That being said, the team seems apprehensive to pair Drummond with Monroe, so instead those two should be the primary options at center.
Therefore, the power forward spot is exclusively Maxiell's with Jerebko as his primary backup.
Are Austin Daye and Charlie Villanueva through in Detroit?
It would appear that the end is finally near for these two unpopular players.
Both came into camp claiming to be ready for a fresh start and the opportunity to take advantage of an open roster competition. Frank pegged each as stretch four players that ideally would create space down low given their ability to hit from deep.
After seven games, it appears that Frank has pulled the plug on these two. With Halloween right around the corner, let's review some truly frightening numbers.
Villanueva is shooting 18.9 percent from the field. That means if he takes 10 shots, he makes less than two of them. An overweight and 50-year-old Bill Laimbeer could do better than that.
Daye has as many turnovers as he has field goals and himself is shooting 17 percent from the field.
And for two guys that are supposed to be power forwards and are each at least 6'10", they have a combined 27 rebounds in 118 minutes of play. Per game, they are each averaging fewer rebounds per game than Knight, who is at least seven inches shorter than each of them!
Now for the scariest number of all. Daye and Villanueva, who count three-point range as their calling cards, are a combined one for 24 from three-point range. That is a whopping four percent on threes!
Detroit needs to get rid of these guys immediately. Daye has an expiring deal so they could probably unload him for a future second round pick. But Villanueva is a little trickier to get rid of. He is owed over $8 million this year and has a player option for next season. The Pistons will need to get creative to find a way to deal him.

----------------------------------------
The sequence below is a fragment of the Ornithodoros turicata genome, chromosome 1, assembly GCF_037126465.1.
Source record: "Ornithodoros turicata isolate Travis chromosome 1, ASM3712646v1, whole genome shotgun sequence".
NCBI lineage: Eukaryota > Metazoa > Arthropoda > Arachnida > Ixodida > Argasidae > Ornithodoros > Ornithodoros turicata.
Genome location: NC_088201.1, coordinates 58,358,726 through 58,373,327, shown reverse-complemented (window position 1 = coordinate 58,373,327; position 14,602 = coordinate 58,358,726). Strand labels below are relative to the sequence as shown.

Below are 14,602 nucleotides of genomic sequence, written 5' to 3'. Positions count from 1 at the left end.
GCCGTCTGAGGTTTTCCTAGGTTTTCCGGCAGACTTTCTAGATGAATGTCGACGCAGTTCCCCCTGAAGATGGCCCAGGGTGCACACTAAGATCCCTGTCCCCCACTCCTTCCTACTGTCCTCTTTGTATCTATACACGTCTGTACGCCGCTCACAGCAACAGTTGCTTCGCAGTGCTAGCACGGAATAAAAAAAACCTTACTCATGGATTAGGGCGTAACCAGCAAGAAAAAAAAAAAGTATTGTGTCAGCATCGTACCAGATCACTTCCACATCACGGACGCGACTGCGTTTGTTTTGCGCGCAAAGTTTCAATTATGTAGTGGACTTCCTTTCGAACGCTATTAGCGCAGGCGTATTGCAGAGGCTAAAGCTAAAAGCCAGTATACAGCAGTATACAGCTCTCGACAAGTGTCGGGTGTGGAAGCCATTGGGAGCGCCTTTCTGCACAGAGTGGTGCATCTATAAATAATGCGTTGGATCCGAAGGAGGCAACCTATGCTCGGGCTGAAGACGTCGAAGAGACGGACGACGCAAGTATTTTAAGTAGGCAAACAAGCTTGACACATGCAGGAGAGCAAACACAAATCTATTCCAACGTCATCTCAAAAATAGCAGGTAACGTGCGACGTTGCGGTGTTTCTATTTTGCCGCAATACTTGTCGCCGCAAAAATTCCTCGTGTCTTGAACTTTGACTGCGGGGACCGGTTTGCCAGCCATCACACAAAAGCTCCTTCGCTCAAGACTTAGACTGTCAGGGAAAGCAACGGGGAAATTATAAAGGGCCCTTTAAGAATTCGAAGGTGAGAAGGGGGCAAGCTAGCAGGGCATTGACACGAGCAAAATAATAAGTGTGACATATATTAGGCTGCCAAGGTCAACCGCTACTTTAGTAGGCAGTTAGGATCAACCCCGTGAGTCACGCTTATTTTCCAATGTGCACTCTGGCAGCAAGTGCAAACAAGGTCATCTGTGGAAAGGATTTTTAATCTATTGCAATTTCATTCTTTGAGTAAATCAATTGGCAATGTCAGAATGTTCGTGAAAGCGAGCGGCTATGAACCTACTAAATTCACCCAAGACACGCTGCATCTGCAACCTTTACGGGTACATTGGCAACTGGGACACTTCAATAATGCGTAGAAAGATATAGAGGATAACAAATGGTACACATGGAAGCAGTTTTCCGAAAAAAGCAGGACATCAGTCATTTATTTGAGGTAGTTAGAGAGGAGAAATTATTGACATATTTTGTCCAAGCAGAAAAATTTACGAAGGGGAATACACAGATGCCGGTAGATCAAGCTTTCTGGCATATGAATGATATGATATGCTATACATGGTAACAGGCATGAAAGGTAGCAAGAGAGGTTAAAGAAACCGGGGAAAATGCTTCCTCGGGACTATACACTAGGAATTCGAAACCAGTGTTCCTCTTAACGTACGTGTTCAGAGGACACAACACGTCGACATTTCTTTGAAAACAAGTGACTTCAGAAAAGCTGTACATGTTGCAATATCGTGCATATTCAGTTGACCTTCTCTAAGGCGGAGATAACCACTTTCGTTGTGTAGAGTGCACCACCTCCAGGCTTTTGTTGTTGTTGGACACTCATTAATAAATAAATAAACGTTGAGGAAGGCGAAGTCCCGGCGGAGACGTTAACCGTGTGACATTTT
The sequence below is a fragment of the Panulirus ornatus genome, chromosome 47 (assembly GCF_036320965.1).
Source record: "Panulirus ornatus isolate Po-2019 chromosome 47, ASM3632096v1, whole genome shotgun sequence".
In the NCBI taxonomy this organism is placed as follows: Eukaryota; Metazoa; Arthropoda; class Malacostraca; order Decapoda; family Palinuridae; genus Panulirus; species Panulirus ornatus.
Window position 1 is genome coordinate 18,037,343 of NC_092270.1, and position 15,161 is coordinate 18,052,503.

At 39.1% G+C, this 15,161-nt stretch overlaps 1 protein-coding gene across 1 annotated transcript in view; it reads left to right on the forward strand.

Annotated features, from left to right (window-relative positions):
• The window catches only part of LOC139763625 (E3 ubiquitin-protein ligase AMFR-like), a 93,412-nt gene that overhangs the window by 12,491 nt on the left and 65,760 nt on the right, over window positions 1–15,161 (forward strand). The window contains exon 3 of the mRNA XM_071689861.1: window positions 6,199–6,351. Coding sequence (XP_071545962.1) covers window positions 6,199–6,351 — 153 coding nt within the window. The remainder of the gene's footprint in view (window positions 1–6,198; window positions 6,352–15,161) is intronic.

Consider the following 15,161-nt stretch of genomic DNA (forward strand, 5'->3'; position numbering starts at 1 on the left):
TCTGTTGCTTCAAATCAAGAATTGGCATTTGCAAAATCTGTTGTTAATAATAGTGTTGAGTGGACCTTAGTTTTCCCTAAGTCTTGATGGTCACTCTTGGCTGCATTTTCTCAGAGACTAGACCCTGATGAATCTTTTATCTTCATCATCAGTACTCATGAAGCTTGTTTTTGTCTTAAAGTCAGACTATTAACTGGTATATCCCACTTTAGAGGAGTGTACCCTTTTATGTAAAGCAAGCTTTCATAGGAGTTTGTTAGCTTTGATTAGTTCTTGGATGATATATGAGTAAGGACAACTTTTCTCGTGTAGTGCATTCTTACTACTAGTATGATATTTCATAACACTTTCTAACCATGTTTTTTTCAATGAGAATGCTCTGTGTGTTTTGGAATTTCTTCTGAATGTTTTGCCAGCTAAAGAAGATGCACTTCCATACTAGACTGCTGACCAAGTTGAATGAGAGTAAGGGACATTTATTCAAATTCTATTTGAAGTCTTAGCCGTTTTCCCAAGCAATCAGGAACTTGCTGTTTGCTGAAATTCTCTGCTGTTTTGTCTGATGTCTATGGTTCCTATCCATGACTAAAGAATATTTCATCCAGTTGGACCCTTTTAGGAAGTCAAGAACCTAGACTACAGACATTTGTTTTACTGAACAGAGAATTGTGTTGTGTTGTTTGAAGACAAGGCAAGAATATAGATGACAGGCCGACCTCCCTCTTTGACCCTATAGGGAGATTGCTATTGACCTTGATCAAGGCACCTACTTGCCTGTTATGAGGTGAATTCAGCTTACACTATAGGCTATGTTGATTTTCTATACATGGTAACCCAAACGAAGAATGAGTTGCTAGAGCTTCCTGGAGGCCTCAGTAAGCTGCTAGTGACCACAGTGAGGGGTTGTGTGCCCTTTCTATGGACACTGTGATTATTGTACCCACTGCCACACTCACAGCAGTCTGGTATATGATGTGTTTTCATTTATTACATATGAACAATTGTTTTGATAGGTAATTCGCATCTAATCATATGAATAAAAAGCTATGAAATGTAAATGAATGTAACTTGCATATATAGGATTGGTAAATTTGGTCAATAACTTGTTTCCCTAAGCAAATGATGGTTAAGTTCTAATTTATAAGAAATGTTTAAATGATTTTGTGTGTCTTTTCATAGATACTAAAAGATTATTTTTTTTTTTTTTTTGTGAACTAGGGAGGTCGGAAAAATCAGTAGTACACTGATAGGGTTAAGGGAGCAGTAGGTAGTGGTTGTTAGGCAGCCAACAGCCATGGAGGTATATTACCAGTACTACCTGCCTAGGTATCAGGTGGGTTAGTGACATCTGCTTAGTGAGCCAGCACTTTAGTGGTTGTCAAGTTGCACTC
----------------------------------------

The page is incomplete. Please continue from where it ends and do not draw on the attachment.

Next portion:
Otherwise, they would be wise to deal Daye and then keep Villanueva inactive this year and use their Amnesty Clause on him next year.
The Pistons still need to figure out some things. And given that they are far from a finished product, they will have some leeway in finding their way.
The fact of the matter is that this team needs to embrace their youth movement. They have some good young players, but players that are in crucial development stages. One of the reasons that Detroit finds themselves entrenched in a rebuilding phase is the fact that they refused to embrace their young players for the last decade.
That was forgivable because this team was winning. But now they aren't, and they need to build on the foundation of youth.
Monroe, Stuckey and Knight are obviously going to get heavy minutes this year. But Singler, Drummond, English and Middleton need to also find their way into the rotation with Drummond and Singler easily needing upwards of 15-20 minutes per game.
Prince and Maggette are good players, but they are not the future. This team needs to commit to using the young assets that they have, or else they will be in a perpetual state of rebuilding for another 10 years.